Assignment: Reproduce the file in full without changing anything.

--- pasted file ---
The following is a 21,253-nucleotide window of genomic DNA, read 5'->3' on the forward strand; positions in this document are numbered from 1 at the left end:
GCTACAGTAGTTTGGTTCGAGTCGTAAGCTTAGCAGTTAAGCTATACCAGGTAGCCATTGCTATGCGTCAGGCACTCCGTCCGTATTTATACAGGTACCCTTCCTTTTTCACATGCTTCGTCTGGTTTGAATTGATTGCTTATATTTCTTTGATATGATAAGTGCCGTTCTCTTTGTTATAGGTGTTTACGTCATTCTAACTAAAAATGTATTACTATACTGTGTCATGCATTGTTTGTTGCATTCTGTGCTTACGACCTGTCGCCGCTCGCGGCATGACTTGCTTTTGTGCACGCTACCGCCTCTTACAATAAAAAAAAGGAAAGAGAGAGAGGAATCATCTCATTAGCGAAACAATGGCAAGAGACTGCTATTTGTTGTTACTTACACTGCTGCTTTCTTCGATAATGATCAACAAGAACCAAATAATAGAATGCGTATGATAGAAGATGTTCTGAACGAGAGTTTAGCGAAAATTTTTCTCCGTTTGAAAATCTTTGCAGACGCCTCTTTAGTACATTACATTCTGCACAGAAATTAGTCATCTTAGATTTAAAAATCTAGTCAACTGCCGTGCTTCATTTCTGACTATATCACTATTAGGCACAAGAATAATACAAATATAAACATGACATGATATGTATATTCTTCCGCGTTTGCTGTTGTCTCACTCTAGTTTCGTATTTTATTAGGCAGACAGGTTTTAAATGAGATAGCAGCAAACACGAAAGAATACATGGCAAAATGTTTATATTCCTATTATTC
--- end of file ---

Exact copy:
The following is a 21,253-nucleotide window of genomic DNA, read 5'->3' on the forward strand; positions in this document are numbered from 1 at the left end:
GCTACAGTAGTTTGGTTCGAGTCGTAAGCTTAGCAGTTAAGCTATACCAGGTAGCCATTGCTATGCGTCAGGCACTCCGTCCGTATTTATACAGGTACCCTTCCTTTTTCACATGCTTCGTCTGGTTTGAATTGATTGCTTATATTTCTTTGATATGATAAGTGCCGTTCTCTTTGTTATAGGTGTTTACGTCATTCTAACTAAAAATGTATTACTATACTGTGTCATGCATTGTTTGTTGCATTCTGTGCTTACGACCTGTCGCCGCTCGCGGCATGACTTGCTTTTGTGCACGCTACCGCCTCTTACAATAAAAAAAAGGAAAGAGAGAGAGGAATCATCTCATTAGCGAAACAATGGCAAGAGACTGCTATTTGTTGTTACTTACACTGCTGCTTTCTTCGATAATGATCAACAAGAACCAAATAATAGAATGCGTATGATAGAAGATGTTCTGAACGAGAGTTTAGCGAAAATTTTTCTCCGTTTGAAAATCTTTGCAGACGCCTCTTTAGTACATTACATTCTGCACAGAAATTAGTCATCTTAGATTTAAAAATCTAGTCAACTGCCGTGCTTCATTTCTGACTATATCACTATTAGGCACAAGAATAATACAAATATAAACATGACATGATATGTATATTCTTCCGCGTTTGCTGTTGTCTCACTCTAGTTTCGTATTTTATTAGGCAGACAGGTTTTAAATGAGATAGCAGCAAACACGAAAGAATACATGGCAAAATGTTTATATTCCTATTATTC